The Latest from @Newsela

The right content resource keeps learning going, even through times of disruption. See how schools and teachers nationwide are using Newsela for the 2020-2021 school year. https://t.co/pFYUlO4b4o https://t.co/VSukeGa663
November 24, 2020, 3:04 PM
It is hard to imagine a more challenging year, but that doesn’t mean good things haven’t happened, too. We put together a list of our favorite things from 2020. From panda birthday cakes to llamas in tuxedos, there are fun moments to be thankful for. https://t.co/JtwGfug0fy https://t.co/Xzl9r8gsoq
November 24, 2020, 12:04 AM
Love hearing about students wanting to learn more after reading a Newsela article! 💙 https://t.co/7zDf4w9yvs
November 23, 2020, 7:33 PM
Odds are you’ll be using butter during your Thanksgiving meal, so why not make it yourself? With simple supplies and a bit of arm strength, you can use science to make homemade butter! https://t.co/B10uQt6ydx https://t.co/SN04LEsZqS
November 23, 2020, 6:12 PM
Make Social Emotional Learning a part of your distance learning classroom. The articles in this Text Set come from Newsela’s SEL Elementary School Collection and cover topics relevant to language arts 👉 https://t.co/055i7dGjwS
November 23, 2020, 4:36 PM
A safe Thanksgiving during a pandemic is possible, but health professionals know their advice is as tough to swallow as dry turkey. Make the most of your turkey dinner by following these tips from health experts: https://t.co/ZMYHSLcxgg https://t.co/MMQv0V7q4o
November 23, 2020, 2:18 PM
Kamala Harris, a Democrat, made history as America's first woman to be elected vice president. However, Republican women have their own successes in the election of 2020. A record number of them are heading to Congress, with more races still to be called: https://t.co/RyVX9HWeZX https://t.co/QjykHpKTLL
November 23, 2020, 1:19 AM
Shoutout to Mr. Macha's English class! 👏 A great project to keep students engaged in a relevant way. https://t.co/jhraxT7pxv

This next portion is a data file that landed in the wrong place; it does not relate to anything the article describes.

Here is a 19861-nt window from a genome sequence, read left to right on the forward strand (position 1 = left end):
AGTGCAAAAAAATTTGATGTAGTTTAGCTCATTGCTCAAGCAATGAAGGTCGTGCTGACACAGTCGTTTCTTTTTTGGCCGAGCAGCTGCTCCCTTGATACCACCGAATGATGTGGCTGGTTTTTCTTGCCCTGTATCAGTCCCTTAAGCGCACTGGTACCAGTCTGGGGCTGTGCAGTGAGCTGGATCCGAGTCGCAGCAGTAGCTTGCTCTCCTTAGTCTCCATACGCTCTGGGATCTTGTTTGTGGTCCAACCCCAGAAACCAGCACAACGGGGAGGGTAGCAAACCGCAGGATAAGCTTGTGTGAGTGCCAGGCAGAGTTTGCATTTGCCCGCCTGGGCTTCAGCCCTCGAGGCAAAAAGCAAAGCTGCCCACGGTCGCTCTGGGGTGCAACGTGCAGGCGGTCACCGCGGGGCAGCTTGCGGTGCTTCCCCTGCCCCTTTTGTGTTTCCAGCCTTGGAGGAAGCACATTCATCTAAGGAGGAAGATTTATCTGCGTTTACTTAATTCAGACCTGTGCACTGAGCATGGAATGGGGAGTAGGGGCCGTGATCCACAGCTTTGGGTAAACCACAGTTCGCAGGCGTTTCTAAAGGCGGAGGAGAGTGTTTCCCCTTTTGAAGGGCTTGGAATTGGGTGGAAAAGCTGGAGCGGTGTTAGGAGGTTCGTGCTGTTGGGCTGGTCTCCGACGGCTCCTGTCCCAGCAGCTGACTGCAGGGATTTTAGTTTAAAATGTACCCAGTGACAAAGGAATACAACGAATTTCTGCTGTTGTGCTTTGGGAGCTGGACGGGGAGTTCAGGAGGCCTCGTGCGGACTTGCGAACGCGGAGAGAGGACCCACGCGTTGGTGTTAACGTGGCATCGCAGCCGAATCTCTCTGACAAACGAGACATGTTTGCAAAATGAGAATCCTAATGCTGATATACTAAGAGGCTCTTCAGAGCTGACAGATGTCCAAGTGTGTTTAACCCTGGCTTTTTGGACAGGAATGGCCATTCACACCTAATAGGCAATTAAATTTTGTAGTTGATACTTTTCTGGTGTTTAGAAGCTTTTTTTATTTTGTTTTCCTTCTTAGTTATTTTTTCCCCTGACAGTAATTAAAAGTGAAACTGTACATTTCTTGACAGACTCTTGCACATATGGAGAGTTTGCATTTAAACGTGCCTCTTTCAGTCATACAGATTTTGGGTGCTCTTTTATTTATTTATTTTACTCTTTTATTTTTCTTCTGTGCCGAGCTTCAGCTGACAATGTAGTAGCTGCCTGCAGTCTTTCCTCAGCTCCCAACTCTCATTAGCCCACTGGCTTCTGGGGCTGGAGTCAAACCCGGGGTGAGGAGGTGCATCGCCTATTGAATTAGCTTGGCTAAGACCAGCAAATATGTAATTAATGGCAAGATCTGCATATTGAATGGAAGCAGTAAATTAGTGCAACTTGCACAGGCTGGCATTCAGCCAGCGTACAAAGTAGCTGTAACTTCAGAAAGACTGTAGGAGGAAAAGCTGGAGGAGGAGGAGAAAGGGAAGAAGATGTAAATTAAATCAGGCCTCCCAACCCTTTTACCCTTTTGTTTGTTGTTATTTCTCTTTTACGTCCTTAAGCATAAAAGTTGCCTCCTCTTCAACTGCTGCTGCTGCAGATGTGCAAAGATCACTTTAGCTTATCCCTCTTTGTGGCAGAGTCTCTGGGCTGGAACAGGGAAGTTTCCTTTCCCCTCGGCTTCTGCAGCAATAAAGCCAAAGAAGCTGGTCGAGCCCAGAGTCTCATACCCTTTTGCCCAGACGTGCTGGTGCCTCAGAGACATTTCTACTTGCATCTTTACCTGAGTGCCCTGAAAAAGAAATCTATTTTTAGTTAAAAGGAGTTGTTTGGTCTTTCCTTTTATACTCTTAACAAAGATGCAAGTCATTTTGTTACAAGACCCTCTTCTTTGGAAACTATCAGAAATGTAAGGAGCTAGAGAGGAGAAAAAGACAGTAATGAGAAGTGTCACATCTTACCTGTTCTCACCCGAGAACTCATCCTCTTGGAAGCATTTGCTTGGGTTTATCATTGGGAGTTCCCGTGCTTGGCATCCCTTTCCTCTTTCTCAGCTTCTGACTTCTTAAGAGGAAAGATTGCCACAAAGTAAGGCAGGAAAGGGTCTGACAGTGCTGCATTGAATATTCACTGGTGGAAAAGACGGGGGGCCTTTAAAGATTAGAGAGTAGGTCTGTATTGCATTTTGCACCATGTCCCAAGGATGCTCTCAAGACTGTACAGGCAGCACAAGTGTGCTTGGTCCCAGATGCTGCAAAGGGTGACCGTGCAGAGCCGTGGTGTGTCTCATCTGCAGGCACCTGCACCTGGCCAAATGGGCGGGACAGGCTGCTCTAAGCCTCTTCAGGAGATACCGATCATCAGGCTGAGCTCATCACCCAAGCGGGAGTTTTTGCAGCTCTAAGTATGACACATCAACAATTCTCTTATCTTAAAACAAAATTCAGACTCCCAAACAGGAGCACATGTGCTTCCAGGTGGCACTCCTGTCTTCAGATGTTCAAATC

November 22, 2020, 9:01 PM
With high school around the corner, middle schools make math, science and English a priority — but what about learning to manage stress? Or developing healthy habits and friendships? Make them a priority with Newsela's SEL collection for Middle School: https://t.co/PHe94GZorZ https://t.co/nhw3bU6tTC
November 22, 2020, 4:31 PM
With Thanksgiving right coming up, lots of people will be thinking about turkey: Where to buy one, how to prepare the bird and how many leftovers there will be for sandwiches the week after. But how much do you really know about turkeys? Let's find out: https://t.co/JAJVKqItbl https://t.co/2KSNhsA2Zi
November 22, 2020, 1:31 PM
How and why did the foods served at Thanksgiving dinner come to be so fixed? Many falsely assume that most of the same meats and vegetables were eaten by the Pilgrims during the first Thanksgiving, but let's explore the true origin: https://t.co/KWZ4sNj3vh https://t.co/zIJfxJVWEc
November 22, 2020, 12:27 AM
This past week is the second week in a row that a major drugmaker has issued data indicating its new vaccine could be successful at fighting COVID-19. Preliminary results indicate that the vaccine by Moderna is nearly 95% effective in preventing sickness: https://t.co/FYQk4sfvbo https://t.co/KKMIeB2o1h
November 21, 2020, 9:05 PM
On November 7, former Vice President Joe Biden defeated President Donald Trump to become the 46th president of the United States. Use this collection to educate students about his inspiring journey to the oval office and controversial transition ahead: https://t.co/E3tI8wPIxz https://t.co/kFvbFk4X4n
November 21, 2020, 6:06 PM
Weave SEL into your lessons with content selected for elementary, middle, and high school learners. Take a closer look at the Newsela Social-Emotional Learning Collection: https://t.co/pOK7cSxH3z https://t.co/8Oq9RPlgoG
November 21, 2020, 4:34 PM
In search of creative new ideas and resources for your teaching? 💡 Explore the Newsela Educator Center for videos, lessons, and ready-to-go assignments for leveling up your classroom 👉 https://t.co/XkF9zQwAIz https://t.co/Oq3Jvi2P3M
November 21, 2020, 3:02 PM

The best lessons start with the best content.

Ready to bring great instructional content to your students?

Contact Sales